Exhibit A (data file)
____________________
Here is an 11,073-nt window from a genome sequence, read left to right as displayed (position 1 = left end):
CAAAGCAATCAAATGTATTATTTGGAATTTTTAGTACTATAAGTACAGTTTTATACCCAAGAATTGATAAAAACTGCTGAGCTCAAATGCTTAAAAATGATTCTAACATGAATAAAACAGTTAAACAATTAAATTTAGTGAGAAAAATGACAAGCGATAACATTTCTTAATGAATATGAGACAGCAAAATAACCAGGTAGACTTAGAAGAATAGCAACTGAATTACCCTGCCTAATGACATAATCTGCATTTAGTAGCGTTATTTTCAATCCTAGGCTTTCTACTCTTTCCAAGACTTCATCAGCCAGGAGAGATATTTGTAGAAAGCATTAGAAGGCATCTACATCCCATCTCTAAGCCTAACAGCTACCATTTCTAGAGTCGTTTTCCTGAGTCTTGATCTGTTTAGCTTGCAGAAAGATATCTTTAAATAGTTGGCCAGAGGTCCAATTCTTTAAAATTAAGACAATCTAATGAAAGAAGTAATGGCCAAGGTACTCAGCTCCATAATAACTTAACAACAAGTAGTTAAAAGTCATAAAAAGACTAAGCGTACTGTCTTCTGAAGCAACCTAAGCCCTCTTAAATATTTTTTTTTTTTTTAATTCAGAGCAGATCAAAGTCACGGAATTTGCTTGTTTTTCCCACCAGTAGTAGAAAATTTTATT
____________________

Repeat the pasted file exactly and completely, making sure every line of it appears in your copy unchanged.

Here is an 11,073-nt window from a genome sequence, read left to right as displayed (position 1 = left end):
CAAAGCAATCAAATGTATTATTTGGAATTTTTAGTACTATAAGTACAGTTTTATACCCAAGAATTGATAAAAACTGCTGAGCTCAAATGCTTAAAAATGATTCTAACATGAATAAAACAGTTAAACAATTAAATTTAGTGAGAAAAATGACAAGCGATAACATTTCTTAATGAATATGAGACAGCAAAATAACCAGGTAGACTTAGAAGAATAGCAACTGAATTACCCTGCCTAATGACATAATCTGCATTTAGTAGCGTTATTTTCAATCCTAGGCTTTCTACTCTTTCCAAGACTTCATCAGCCAGGAGAGATATTTGTAGAAAGCATTAGAAGGCATCTACATCCCATCTCTAAGCCTAACAGCTACCATTTCTAGAGTCGTTTTCCTGAGTCTTGATCTGTTTAGCTTGCAGAAAGATATCTTTAAATAGTTGGCCAGAGGTCCAATTCTTTAAAATTAAGACAATCTAATGAAAGAAGTAATGGCCAAGGTACTCAGCTCCATAATAACTTAACAACAAGTAGTTAAAAGTCATAAAAAGACTAAGCGTACTGTCTTCTGAAGCAACCTAAGCCCTCTTAAATATTTTTTTTTTTTTTAATTCAGAGCAGATCAAAGTCACGGAATTTGCTTGTTTTTCCCACCAGTAGTAGAAAATTTTATT